Pierzynski brings old fire to new role as mentor with Braves

A.J. Pierzynski, who spent last season with the Red Sox and Cardinals, joined the Braves on a one-year, $2 million contract.

 

Charles LeClaire/Charles LeClaire-USA TODAY Sport

ATLANTA — Over the last 14 years, A.J. Pierzynski has played in no fewer than 102 games, the most of any catcher in that span.

Joining the Braves on a one-year, $2 million deal that was finalized Wednesday, all but cemented that will come to an end. But he knows exactly what he’s getting into.

Atlanta already has its backstop of the present and the future in Christian Bethancourt, the 23-year-old defensive wunderkind. So Pierzynski, 38, will enter a season technically in a backup role for the first time since 2000. But at its core, his new position is that of mentor.

"They (said) ‘Hey, come over and try and get the most out of this kid and teach him how to be a big-league catcher at an every day level,” Pierzynski said Wednesday at Turner Field.

That Pierzynski believes, is where Bethancourt faces the biggest learning curve. He has 29 starts under his belt, including 15 of the last 18 games last season, but Pierzynski says a small sample size can’t automatically prepare someone for the rigors of an entire season.

"I think that’s different than just being a big-league catcher," he said. "To do it every day is a different animal than just showing up and doing it every couple days or being a young kid and not having much thrown on you.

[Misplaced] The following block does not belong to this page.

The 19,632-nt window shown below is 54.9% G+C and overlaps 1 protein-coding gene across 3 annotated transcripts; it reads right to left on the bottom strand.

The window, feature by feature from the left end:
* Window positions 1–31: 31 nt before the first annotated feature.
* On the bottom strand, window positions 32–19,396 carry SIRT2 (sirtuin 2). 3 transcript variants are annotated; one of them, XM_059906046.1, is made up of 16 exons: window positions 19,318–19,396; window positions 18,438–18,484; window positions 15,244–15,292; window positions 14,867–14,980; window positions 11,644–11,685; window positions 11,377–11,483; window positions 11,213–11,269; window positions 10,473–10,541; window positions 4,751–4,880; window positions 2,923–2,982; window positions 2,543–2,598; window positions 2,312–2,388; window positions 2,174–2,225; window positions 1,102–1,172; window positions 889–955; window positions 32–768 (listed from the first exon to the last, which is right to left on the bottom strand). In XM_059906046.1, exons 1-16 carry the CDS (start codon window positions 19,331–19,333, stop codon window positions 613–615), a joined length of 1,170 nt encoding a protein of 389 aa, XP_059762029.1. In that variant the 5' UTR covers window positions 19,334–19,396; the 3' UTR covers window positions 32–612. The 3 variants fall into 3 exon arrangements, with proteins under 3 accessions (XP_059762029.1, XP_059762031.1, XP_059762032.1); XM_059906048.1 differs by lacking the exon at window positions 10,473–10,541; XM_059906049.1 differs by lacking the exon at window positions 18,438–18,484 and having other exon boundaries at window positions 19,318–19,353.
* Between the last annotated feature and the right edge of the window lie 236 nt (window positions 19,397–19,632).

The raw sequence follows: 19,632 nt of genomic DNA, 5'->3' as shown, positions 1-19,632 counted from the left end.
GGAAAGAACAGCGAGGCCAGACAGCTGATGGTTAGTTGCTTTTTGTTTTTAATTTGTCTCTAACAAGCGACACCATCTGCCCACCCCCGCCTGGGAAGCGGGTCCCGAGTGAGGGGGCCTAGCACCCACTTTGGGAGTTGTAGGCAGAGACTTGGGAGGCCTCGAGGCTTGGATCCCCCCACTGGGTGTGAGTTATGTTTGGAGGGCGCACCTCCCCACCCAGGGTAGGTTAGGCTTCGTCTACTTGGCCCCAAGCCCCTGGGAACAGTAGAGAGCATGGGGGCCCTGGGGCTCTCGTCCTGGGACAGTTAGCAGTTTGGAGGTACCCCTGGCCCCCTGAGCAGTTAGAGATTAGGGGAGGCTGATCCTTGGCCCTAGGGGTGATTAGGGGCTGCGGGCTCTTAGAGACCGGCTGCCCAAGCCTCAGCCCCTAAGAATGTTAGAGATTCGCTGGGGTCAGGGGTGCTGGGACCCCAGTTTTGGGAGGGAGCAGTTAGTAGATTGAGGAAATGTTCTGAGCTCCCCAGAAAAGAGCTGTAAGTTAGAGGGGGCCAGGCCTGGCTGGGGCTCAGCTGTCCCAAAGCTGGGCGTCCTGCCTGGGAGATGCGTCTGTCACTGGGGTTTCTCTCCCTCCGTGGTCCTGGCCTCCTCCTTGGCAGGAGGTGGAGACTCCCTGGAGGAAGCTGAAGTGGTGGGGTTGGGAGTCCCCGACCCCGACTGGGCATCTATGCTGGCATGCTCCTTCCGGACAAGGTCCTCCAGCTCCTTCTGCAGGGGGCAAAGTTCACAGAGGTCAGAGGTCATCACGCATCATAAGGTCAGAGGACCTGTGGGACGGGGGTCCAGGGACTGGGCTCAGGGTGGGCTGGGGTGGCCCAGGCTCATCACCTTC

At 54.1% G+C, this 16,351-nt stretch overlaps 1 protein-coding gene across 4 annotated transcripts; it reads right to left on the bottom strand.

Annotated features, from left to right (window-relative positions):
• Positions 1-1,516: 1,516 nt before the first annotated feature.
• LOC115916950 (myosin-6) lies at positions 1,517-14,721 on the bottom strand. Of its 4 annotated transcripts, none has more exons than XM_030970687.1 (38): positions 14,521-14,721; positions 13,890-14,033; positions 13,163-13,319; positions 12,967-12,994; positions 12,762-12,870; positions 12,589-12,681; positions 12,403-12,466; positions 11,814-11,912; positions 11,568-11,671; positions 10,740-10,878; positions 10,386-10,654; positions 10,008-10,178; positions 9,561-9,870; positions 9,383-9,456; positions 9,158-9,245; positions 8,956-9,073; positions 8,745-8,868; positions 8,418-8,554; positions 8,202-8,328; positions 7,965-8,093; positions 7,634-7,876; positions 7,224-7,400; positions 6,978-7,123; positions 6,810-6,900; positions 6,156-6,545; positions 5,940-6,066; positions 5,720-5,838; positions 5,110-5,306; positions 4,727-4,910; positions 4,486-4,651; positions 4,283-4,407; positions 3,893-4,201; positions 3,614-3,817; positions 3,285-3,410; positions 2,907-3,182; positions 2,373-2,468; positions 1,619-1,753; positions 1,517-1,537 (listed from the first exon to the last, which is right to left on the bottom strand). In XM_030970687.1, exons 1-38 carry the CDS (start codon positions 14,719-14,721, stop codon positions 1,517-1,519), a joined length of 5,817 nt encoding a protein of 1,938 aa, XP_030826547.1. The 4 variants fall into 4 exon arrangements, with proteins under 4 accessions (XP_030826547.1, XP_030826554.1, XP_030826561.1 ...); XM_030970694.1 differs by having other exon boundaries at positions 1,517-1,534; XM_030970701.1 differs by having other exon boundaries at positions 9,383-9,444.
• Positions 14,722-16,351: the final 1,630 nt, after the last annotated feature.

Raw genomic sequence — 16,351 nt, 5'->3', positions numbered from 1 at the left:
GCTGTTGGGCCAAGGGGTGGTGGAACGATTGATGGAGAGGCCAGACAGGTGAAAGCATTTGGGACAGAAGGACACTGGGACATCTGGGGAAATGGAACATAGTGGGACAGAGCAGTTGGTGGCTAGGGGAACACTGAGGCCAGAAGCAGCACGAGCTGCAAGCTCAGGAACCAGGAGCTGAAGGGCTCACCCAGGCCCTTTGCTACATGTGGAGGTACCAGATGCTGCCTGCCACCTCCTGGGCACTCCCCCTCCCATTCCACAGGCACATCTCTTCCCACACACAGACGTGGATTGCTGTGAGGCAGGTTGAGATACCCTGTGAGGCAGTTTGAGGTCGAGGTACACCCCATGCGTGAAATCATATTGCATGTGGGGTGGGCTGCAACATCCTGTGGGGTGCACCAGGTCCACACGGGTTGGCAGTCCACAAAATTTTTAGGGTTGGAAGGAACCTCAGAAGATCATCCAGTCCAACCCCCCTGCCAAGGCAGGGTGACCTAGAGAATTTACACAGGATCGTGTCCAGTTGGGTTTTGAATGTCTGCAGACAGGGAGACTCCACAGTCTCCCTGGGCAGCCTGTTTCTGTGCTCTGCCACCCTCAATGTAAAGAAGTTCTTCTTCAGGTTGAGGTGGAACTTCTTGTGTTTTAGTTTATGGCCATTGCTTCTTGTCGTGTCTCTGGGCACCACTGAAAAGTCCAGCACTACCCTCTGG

To do it every day at a level and have expectations is something different — and I’ve done it for a long time — and hopefully I can give him some knowledge to make him a better player."

Bethancourt has long been touted for his defensive skill set — which has drawn comparisons to the Gold Glove winner Pierzynski was backing up at the end of last season in the Cardinals’ Yadier Molina. But at this point in his development there have been offensive limitations.

Bethancourt hit .248/.274/.548 last season in 113 at-bats and with three extra-base hits (three doubles) and has yet to hit a major league home run. There is power potential as he hit 12 HRs in 58 at-bats in Double-A Mississippi in 2013 and eight in 343 at-bats last season before his call up.

That’s a far cry from the power supplied by last year’s primary catcher, Evan Gattis, who hit 22 home runs (three off the MLB lead at the position) despite getting just 401 plate appearances.

An expected move to left field following the trade of Justin Upton to the Padres paved the way for Bethancourt’s ascension, but it also left the Braves without another proven option behind the plate.

Last year’s third catcher, Gerald Laird, remains unsigned, and while he was a valuable piece — he hit .238 over his two seasons in Atlanta and helped in the progression of young pitchers like Julio Teheran and Alex Wood — he last played in 100-plus games in 2009. In ’14 the Braves also carried Ryan Doumit, who caught in nine games. He also remains a free agent.

At a maximum, Pierzynski provides insurance that if Bethancourt struggles at the plate, they can fall back on a catcher that has hit no lower than .251 in any of his full seasons — which came in 2014 across two teams and two leagues — and has a career 11.6 strikeout rate (Bethancourt was at 22.2 last season; Gattis at 24.2). At a minimum, he’s an upgrade off the bench as a backup catcher and .258/.329/.395 career pinch hitter.